How To Choose Granite For Your Counter Top

If you are sure you really want granite in your kitchen, here’s how to choose granite that’s best for you..

My Grandmother used to say to me “Nothing cheap is good and nothing good is cheap”. This rings true when dealing with the purchase of Granite Work Surfaces. In fact the same can be said of all stone so read carefully…

Natural stone is graded as to it’s suitability for a given task. It is also graded regarding the region of the world it originated from. This is a grade for general use but more for stone professionals to advise architects, surveyors etc which products to use for maximum efficiency in the building or home.

When buying on the internet you are usually shown samples of the very best, Granite, Marble, Limestone etc. You must be aware that this stone is probably not what you will receive. Firstly, the stone is batched. You need batched stone to get the consistent pattern throughout the surface. If you were to buy stone today and return for stone a month later to complete your project you will invariably get a mismatch that can look horrendous especially with the larger crystals such as blue pearl granite.

Always make sure you are receiving the same batch and have it itemized on your order. Also if the installer chips a corner or scratches the surface you will generally need a replacement piece. If the batch isn’t available you may have a problem.

I have received numerous calls lately concerning the fading of black granite counter tops. Black granite should not fade. Black granite imported from Asia is sometimes doctored with dyes and oils to darken the surface. The fading is nothing more than the dyes and oils being removed. Unfortunately, the only fix is to re-polish the top. This can be costly.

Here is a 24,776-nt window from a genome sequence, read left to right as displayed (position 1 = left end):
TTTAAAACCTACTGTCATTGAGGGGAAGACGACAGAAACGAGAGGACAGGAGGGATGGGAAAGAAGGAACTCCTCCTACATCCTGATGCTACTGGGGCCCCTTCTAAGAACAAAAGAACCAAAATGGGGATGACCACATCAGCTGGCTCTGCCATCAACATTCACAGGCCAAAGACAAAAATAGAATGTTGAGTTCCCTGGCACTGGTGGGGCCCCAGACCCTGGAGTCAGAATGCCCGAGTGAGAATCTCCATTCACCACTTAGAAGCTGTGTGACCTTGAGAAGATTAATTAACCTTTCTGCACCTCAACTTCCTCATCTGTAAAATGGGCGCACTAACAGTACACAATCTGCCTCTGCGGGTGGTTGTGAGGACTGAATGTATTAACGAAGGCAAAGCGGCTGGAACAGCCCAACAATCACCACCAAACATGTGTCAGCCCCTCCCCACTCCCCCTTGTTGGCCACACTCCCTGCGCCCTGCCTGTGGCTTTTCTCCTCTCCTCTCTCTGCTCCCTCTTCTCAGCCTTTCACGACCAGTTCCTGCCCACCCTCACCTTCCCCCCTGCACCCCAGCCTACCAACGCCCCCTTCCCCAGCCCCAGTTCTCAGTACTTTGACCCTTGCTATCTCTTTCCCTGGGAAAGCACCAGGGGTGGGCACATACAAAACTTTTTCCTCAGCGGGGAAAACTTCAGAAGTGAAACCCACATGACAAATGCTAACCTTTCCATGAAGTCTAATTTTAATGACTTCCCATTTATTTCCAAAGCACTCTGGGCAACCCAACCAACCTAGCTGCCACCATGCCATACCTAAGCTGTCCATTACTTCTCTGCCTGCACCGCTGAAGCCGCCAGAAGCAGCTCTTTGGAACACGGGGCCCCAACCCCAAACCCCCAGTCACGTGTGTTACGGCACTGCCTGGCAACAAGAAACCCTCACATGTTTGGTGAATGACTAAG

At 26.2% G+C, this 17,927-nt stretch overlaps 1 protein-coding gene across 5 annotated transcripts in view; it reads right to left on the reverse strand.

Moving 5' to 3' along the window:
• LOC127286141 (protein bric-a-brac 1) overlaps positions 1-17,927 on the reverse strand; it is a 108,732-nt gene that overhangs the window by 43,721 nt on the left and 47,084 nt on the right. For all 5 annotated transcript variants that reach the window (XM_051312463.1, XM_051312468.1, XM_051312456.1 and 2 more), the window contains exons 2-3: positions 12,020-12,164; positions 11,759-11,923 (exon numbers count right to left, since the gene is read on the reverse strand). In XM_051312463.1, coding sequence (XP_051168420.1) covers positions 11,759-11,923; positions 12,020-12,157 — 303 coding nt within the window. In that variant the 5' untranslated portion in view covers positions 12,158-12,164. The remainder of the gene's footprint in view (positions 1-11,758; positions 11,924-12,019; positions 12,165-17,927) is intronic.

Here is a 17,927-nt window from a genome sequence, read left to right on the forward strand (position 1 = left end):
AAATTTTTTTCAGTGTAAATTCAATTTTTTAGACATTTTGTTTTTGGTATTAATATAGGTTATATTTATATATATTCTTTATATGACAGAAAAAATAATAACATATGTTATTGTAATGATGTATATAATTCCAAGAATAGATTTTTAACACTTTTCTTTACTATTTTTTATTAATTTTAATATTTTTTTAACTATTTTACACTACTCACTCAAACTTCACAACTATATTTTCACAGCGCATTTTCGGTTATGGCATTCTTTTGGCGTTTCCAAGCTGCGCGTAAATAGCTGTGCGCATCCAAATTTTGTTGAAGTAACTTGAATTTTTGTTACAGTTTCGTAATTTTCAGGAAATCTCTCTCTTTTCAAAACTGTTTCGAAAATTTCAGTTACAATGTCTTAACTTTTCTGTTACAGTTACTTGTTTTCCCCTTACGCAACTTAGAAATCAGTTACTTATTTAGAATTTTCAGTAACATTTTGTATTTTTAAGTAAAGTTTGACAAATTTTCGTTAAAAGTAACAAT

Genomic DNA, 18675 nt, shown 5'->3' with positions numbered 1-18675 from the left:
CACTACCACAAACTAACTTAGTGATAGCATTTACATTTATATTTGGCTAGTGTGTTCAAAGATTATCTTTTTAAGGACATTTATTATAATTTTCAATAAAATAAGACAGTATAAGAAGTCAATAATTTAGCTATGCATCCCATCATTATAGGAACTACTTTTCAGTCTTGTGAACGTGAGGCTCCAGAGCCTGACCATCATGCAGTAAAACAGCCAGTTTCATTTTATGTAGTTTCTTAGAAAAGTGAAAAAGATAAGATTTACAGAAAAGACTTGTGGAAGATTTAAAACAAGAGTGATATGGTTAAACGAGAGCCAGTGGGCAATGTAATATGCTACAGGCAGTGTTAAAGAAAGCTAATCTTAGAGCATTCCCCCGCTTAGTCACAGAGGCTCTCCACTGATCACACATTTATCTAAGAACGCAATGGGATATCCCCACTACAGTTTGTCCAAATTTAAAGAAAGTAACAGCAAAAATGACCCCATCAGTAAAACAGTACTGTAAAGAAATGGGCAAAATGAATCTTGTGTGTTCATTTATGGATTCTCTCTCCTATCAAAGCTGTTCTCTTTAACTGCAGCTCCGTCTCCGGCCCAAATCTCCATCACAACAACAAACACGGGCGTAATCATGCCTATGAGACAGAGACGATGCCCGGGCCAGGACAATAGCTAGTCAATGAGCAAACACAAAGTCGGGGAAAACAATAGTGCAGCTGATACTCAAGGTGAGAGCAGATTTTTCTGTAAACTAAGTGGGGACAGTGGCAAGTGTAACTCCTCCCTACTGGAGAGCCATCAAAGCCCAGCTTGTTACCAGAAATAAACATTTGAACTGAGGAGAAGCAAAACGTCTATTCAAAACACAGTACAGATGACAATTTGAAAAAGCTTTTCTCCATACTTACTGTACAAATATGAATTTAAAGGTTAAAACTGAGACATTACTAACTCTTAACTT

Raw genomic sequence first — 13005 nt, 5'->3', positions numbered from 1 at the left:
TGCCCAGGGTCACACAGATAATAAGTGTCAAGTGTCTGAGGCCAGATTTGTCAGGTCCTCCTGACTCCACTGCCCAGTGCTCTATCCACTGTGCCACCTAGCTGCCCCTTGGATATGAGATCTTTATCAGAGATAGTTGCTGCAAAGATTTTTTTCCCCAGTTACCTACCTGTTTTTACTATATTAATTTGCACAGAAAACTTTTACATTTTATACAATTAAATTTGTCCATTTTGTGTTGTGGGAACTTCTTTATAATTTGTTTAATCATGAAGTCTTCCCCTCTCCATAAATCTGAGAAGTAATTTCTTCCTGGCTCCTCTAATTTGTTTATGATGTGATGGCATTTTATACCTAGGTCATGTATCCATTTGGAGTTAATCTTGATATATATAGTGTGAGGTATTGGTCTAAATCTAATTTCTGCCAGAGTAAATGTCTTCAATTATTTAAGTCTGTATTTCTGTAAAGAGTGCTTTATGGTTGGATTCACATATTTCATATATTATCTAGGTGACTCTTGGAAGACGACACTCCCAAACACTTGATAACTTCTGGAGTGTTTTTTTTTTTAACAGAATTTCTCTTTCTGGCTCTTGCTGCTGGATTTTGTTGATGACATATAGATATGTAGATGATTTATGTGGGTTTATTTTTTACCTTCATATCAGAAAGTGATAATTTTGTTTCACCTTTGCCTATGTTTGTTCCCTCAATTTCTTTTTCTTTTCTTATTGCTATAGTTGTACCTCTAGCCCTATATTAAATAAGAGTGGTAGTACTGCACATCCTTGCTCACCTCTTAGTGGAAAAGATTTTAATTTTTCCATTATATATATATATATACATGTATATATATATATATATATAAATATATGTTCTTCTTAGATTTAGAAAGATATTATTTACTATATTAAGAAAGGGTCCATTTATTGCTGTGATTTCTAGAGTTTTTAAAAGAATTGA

Before purchasing a granite top perform the following test to find out if it has been doctored.
Get a clean white cloth and apply some acetone (nail varnish remover) to the surface of the granite. If any residue or black color is observed on the top, do not accept it, it has been dyed.

Take a piece of the “granite” you want to test and spill a few drops of lemon juice onto it. If you see that under the drops of lemon it develops very quickly dark spots, it means that it’s a very absorbent stone and I would advise you against it. If it takes, say, a minute or so to be absorbed, then you’re dealing with a level of absorbency that’s easily controllable with the application of a good quality impregnating sealer.

So, in short be careful where you place your order and always seek specialist advice. The void between a good stone and a bad stone is huge, the price between a good stone and a bad stone is smaller than you think but can be costlier.

by Edward Green – http://www.marblemasteruk.com

Next guide: What To Look For In Wood Countertops

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